Saturday, August 3, 2013

189. Verona Wisconsin Public Library

When I started these library visits in the summer of 2012, a librarian in Stillwater, MN, told me that I must visit the library in Verona, Wisconsin. So I made a mental note to plan a trip to this area, and one year later I made it. She was right--this is a must-see library, built in 2006. It also has a perfect, if dated, address for a library: Silent Street.

The lobby has a courtesy phone for short local calls, a very helpful option even in these days of ubiquitous cell phones. There is also a shelf of Friends of the Library books for sale, and a photocopier that can make copies from a flash drive.

Just inside the library are two handsome V-shaped (as seen from above) shelf units used to showcase new books.

Teen Central is set off by lowered ceiling grids and subdued lighting, windows, and varied seating options.

The main part of the library has soaring ceilings with tall windows that look out mostly on trees and prairie. Several seating areas take advantage of this design; they look inviting and comfortable. The building is strongly influenced by Frank Lloyd Wright's ideas, with wide eaves, high windows, stained glass on the doors to a browsing room with easy chairs and a fireplace.

In one of the seating areas, a mixed-media fabric art display was highlighted, with some very impressive work. Another display honored the 60th anniversary of the end of the Korean War, an occasion that is not often noted.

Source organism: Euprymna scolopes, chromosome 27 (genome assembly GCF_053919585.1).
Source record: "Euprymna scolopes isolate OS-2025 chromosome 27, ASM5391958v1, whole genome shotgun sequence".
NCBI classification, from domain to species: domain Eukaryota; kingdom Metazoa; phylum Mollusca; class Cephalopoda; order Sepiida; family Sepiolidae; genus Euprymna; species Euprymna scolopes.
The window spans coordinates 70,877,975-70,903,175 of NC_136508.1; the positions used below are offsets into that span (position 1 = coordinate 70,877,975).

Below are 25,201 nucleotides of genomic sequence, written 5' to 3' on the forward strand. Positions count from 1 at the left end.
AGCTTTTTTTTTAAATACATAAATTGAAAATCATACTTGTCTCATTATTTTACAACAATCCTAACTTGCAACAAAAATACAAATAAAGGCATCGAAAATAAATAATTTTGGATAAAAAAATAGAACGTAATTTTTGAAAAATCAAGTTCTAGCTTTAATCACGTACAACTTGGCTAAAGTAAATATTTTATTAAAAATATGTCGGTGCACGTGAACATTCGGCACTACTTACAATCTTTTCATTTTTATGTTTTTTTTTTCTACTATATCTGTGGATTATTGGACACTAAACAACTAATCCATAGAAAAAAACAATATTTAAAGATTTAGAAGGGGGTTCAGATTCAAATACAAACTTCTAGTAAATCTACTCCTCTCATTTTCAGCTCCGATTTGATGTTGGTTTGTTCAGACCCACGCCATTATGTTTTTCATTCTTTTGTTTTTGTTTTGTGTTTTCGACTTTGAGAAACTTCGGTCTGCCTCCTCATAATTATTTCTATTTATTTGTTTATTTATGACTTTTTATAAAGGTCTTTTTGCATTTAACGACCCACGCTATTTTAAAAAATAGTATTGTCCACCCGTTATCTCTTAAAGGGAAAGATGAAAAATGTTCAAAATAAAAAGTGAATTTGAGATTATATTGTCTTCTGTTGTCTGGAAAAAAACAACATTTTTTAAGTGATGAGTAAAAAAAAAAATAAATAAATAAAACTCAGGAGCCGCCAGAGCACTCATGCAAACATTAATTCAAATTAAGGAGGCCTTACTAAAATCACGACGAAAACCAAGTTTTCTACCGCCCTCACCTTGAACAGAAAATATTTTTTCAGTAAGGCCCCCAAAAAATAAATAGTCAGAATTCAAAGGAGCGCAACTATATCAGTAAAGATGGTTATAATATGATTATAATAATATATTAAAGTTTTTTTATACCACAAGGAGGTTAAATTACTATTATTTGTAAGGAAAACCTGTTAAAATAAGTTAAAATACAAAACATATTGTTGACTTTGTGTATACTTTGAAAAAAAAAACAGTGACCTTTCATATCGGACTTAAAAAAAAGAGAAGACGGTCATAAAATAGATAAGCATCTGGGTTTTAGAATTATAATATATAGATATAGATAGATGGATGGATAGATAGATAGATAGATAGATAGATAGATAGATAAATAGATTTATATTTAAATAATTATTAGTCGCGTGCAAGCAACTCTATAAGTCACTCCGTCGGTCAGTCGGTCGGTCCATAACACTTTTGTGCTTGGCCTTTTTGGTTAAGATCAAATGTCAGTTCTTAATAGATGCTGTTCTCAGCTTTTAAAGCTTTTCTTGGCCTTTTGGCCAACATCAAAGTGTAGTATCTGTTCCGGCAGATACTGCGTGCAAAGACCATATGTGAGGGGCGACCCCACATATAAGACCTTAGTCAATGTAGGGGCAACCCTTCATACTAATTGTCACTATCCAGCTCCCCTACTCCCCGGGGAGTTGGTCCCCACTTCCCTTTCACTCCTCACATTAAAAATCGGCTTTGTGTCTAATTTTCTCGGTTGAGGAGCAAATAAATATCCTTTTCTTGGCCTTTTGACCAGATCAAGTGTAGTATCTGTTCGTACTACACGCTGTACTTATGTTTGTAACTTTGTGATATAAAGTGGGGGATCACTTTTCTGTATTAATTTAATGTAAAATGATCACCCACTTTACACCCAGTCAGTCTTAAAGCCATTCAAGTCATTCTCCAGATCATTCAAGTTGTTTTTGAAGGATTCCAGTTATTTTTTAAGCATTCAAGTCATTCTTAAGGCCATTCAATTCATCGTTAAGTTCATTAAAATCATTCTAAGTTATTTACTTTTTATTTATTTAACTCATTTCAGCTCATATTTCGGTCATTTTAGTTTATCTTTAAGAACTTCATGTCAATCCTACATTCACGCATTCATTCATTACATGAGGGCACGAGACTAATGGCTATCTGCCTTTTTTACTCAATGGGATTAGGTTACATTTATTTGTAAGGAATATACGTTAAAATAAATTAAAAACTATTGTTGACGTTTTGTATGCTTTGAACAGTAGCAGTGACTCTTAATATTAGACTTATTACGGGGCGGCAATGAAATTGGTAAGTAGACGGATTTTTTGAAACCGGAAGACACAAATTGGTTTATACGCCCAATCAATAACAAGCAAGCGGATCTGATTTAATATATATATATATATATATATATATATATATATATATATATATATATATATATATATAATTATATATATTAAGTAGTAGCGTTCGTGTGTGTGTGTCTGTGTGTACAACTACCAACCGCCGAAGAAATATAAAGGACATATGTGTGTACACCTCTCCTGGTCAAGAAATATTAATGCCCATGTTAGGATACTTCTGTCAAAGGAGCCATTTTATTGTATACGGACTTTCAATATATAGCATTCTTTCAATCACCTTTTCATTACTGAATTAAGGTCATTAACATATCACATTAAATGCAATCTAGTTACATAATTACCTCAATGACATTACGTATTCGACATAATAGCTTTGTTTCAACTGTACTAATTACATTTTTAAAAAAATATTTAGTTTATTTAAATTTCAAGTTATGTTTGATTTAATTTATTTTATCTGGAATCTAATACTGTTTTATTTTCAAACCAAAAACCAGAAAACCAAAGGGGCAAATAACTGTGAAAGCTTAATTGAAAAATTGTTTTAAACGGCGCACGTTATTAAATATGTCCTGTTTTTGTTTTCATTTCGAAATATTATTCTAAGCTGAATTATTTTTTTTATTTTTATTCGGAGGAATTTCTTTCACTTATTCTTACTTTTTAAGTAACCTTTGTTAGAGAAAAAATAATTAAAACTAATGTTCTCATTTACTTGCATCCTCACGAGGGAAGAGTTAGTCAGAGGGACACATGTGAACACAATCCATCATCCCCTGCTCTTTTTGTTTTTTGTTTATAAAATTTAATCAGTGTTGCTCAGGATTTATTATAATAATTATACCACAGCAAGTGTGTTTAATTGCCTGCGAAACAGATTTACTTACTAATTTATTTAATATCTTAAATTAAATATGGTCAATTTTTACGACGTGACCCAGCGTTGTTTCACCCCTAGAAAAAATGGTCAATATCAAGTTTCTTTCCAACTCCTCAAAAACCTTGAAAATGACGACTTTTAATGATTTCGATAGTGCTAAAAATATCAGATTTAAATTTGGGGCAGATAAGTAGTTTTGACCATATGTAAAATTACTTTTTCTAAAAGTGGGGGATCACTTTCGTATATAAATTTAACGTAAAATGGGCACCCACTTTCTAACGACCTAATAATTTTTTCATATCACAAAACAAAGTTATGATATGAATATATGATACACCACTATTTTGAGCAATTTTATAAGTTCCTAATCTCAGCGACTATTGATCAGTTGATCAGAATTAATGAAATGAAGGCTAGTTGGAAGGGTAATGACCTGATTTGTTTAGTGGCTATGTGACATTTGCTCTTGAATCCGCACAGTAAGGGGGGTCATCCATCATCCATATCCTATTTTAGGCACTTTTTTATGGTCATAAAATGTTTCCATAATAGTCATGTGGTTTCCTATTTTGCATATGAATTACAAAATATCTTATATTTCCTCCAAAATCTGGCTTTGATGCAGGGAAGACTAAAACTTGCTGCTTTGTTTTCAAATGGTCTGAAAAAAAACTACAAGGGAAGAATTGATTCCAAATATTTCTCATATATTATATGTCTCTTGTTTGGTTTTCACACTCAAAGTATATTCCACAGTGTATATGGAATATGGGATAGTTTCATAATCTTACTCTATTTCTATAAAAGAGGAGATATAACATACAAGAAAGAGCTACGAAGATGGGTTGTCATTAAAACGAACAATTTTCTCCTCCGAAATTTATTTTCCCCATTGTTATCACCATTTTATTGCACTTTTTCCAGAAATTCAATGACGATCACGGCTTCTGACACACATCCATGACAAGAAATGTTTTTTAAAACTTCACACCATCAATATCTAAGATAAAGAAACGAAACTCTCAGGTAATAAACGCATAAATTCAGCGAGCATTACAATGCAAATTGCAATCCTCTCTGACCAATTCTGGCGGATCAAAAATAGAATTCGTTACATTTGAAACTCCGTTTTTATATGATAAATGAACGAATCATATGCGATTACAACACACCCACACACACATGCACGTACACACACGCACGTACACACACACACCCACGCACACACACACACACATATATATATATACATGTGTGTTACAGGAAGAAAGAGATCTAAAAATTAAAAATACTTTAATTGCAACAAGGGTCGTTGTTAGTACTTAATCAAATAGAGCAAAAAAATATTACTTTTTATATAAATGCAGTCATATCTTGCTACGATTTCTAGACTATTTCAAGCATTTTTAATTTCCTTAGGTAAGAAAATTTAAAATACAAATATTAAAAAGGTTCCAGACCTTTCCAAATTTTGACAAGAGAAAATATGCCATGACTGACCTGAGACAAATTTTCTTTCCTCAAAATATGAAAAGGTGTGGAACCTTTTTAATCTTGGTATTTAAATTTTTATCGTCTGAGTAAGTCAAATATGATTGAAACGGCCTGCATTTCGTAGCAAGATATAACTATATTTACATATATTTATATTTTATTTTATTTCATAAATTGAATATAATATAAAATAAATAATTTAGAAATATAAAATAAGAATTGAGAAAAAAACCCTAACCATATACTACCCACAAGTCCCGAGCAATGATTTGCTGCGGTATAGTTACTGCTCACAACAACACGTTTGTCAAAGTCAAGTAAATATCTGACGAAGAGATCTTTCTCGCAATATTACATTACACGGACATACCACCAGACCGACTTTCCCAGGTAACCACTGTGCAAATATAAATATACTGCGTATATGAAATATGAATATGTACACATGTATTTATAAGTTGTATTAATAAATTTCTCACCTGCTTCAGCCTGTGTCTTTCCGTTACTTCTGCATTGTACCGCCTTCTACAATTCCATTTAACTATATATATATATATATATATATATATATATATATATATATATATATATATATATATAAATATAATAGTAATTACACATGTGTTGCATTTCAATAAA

A computer lab has 16 computers, and a hand sanitizer dispenser at the door--nice touch. Two study rooms for up to four people and one larger study room require reservations. A local history area has volumes of obituaries and a sign directing patrons to a web site for historic pictures of the area. There are two unusual triangular study tables tucked into a corner. I was amused by a sign on a catalog computer tucked away in the non-fiction section: "Wiggle mouse to wake up computer." It's true, a computer without a screen saver does look off, and it's good to know that you only have to nudge it.

The children's area is entered between two castle towers, and the castle itself dominates the center of the space. Each interior corner of the castle has a cushioned seat for cozy reading. Two of these seats were occupied by parent-child pairs, making the angle for the picture below a challenge. Paper mache figures on shelves and hanging from the ceiling were made by local school children. There are lots of books in Spanish and a few in other languages. A flat light box captured the attention of several children who were studying insects and plants laminated in clear plastic.

The littlest patrons have a small climbing block with a slide, a roads-and-vehicles activity table, and an impressive dragon guarding the bin of board books.

The program room has a large carpeted area, a handsome puppet theater, and a tiled area along one wall with a counter and a couple dozen small stools creating a space for messy projects. It also has a large storage room with enviable work space for the librarian. As you'll see in the picture below, shelf tops are used to place many books with their covers temptingly displayed. One area featured science-related books, something I'm always glad to see. A large poster explained the Five Finger Rule for selecting a "just right" book.

Marge at La Crosse had asked me to say hello to Meghan, and I was happily able to do that. Then Meghan convinced me that I could not leave the area without visiting the new library at nearby Fitchburg. Since it fit into my schedule (just barely), that's where I headed next.

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8/2/2013, car

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